Sun and Stax

In search of the roots of rock and roll, Clash embarked on a pilgrimage across America and discovered the musical foundations the country was built on.

Visit the Clash Road Trip hub page for more exclusive content.


The significance of Memphis in 20th century music is indisputable. It was a figurative crossroads where black and white cultures, despite intense segregation, combined to make the most distinctive new sound: “The blues had a baby,” Muddy Waters sang, “and they called it rock and roll.”

Once the world’s largest inland cotton market, Memphis in turn became a major trading centre for slaves. A yellow fever epidemic killed half the population in 1878, while the other half left town to escape the virus. By the beginning of the 20th century, the regeneration of the city had begun and, as black entrepreneurs bought up cheap land, Beale Street became a nucleus of African-American life. The clubs that lined the street played host to local workers partying at the end of long, tough days in the hot and dusty cotton fields, and the work songs (“field hollers”) they sang would come to be known as the blues.

Beale Street is synonymous with developing the careers of dozens of artists including Albert King, Rufus Thomas and B.B. King (known as the “Beale Street Blues Boy”), so it was a disappointment to find the pedestrianised enclave a lurid neon tourist trap, where plastic blues was peddled from every doorway.

This wasn’t so for Elvis Presley, however, who soaked up the sounds of Beale Street in the 1950s, and which famously led him to Sun Studios. Sam Phillips’ studio is now part of a fascinating museum which culminates in the tiny boxed room and the exact spot where Elvis stood to record ‘That’s All Right’ and unwittingly invent rock and roll. The tour reveals how local white teenagers - Presley, Johnny Cash, Carl Perkins, Jerry Lee Lewis, etc - mixed blues and country elements to form rockabilly, and commercialise a black sound for white audiences.

Memphis Soul was embodied by the output of Stax Records. Jim Stewart and Estelle Axton created Stax in 1961, and from their converted movie theatre studio ran a label that specialised in raw, earthy soul. “Motown was the glitz and the glamour,” The Bar-Kays vocalist Larry Dodson explained to Clash. “Stax was the collared greens, the neck bones, the corn bread, and the stuff that sticks to your belly.”

Their gems included Otis Redding, Sam And Dave, Isaac Hayes and The Staple Singers, while their interracial ‘house band’ Booker T And The MGs personified the organic integration that Stax enabled.

“To me, it was a breeding ground to get to know other types of people,” John Gary Williams from The Mad Lads told Clash. “We’d see white guys and black guys getting along well, and learning that people are just people.”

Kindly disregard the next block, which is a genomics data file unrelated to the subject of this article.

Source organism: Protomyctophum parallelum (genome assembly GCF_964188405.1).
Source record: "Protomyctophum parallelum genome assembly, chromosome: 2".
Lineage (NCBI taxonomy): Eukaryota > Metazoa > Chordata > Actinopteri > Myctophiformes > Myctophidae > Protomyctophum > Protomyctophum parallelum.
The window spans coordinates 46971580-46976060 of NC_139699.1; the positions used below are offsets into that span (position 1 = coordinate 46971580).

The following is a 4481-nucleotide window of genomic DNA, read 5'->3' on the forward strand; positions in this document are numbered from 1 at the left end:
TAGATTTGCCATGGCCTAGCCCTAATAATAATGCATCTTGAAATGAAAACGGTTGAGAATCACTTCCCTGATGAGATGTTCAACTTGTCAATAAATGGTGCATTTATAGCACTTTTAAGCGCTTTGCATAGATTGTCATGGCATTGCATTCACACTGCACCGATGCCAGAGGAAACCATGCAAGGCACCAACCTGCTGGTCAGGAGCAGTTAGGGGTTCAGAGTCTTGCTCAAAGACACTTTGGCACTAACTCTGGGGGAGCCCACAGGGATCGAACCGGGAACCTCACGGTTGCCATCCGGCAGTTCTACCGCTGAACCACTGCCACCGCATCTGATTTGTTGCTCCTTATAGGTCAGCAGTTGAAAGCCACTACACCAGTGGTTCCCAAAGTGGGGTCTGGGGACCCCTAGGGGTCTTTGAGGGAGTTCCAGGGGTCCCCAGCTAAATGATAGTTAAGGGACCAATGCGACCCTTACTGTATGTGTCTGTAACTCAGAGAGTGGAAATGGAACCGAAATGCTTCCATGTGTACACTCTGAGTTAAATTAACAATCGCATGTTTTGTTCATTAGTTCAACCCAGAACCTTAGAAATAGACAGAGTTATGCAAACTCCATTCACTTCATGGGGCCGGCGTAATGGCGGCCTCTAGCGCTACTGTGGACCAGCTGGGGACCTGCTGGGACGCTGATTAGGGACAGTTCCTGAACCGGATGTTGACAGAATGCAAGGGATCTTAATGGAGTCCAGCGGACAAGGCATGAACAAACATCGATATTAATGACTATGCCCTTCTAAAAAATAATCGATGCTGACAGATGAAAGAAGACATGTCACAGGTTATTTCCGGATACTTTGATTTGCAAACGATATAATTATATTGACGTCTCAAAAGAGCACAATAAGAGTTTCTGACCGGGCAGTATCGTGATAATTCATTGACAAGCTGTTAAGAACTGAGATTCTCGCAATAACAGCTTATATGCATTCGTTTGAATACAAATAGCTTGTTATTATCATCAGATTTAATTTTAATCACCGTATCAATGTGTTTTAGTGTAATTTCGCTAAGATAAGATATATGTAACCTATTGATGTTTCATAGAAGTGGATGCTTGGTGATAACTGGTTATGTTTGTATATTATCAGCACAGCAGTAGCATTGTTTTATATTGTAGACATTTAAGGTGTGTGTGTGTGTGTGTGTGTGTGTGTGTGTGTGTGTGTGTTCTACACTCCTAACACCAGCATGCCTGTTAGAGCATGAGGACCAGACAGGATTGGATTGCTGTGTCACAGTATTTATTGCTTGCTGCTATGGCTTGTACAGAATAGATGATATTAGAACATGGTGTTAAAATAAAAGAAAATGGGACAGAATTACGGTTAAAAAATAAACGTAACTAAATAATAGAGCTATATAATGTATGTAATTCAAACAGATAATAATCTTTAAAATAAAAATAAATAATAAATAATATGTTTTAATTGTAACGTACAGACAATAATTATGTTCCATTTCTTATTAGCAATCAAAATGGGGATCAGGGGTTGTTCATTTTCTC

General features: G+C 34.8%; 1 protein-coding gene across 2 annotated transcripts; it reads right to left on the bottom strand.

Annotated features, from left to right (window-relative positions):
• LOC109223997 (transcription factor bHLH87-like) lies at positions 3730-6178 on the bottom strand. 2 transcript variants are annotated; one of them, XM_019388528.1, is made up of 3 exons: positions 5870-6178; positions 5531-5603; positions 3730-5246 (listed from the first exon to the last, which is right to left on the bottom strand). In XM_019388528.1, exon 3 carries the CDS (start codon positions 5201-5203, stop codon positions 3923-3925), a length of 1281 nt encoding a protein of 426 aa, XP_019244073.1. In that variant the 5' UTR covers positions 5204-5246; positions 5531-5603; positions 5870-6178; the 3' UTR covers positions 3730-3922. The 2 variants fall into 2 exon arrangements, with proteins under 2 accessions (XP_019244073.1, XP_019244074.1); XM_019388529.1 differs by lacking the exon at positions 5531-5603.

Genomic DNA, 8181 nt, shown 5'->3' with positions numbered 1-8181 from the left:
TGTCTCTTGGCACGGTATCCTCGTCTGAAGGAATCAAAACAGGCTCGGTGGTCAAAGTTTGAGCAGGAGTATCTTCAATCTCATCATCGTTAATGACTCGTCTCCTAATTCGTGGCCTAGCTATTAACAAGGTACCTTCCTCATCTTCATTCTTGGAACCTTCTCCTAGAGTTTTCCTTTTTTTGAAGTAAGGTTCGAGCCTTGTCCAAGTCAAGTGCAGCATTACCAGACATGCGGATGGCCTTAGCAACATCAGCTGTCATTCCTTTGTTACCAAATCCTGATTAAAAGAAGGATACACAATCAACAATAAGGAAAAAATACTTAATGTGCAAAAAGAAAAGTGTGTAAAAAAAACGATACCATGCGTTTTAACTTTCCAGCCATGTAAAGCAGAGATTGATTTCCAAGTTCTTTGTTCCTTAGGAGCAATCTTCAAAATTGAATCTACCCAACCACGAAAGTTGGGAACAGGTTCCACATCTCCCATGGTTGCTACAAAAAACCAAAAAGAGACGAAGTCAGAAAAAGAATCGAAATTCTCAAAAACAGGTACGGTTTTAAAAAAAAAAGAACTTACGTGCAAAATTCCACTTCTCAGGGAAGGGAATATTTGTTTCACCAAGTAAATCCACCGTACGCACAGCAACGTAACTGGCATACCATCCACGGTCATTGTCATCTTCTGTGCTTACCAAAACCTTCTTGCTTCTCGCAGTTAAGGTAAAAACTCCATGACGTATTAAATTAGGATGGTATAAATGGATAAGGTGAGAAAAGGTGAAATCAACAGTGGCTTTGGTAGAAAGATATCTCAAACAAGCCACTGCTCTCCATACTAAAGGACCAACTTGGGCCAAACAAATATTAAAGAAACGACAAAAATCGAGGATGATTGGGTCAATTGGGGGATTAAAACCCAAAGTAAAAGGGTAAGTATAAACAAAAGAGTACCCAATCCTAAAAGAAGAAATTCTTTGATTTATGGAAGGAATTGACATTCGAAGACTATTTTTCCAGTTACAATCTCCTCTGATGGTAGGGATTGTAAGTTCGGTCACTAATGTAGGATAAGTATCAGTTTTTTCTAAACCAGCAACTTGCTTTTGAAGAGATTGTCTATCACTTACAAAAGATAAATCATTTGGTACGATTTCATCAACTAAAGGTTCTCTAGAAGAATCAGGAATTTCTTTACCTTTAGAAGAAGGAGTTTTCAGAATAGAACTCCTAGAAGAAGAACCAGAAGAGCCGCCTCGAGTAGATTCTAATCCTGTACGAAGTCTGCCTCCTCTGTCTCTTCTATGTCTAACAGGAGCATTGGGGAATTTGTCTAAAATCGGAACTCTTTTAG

Sadly, the ethos that distinguished Stax was ultimately a factor of its downfall. Memphis became the centre of political and racial unrest in the already ferocious civil rights struggle of the ’60s when Martin Luther King, Jr. was assassinated there (at the Lorraine Motel, now the National Civil Rights Museum) in 1968. In the aftermath, rioting ensued, and paranoia creeped into Stax life. “They see these black men coming out shaking and screaming and hollering, and blacks and whites getting together,” Williams recounted of the Memphis establishment, “I think it scared the shit out of them!” Subsequently, the congenial family vibe of Stax turned into a more militant operation, and as its most successful artists departed and distribution deals faltered, Stax was declared bankrupt in 1975.

We found Memphis to be a darkly menacing city - its musical heritage is overshadowed by its high crime rates, and local musicians starve as affluent tourists eulogize its glory years. Thankfully, next door to Stax is the Academy of American Soul Music, an institution run in partnership with LeMoyne-Owen College, which is proving a lifeline to the next generation of Memphis musicians. “They have the tools to work with, the education, something to fight back with,” John Gary Williams boasts. “And if that’s the only legacy of the Stax artists, I think that’s enough.”

Beale Street: Beale Street, Memphis 38103-3727
Sun Studios: 706 Union Avenue, Memphis 38103
Stax Museum Of American Soul Music: 926 East McLemore Avenue, Memphis 38106-3338
Lorraine Motel: 450 Mulberry Street, Memphis 38103-4214
Many thanks to Tim Sampson at Stax.

Read our full interview with John Gary Williams and Larry Dodson HERE.

Follow Clash: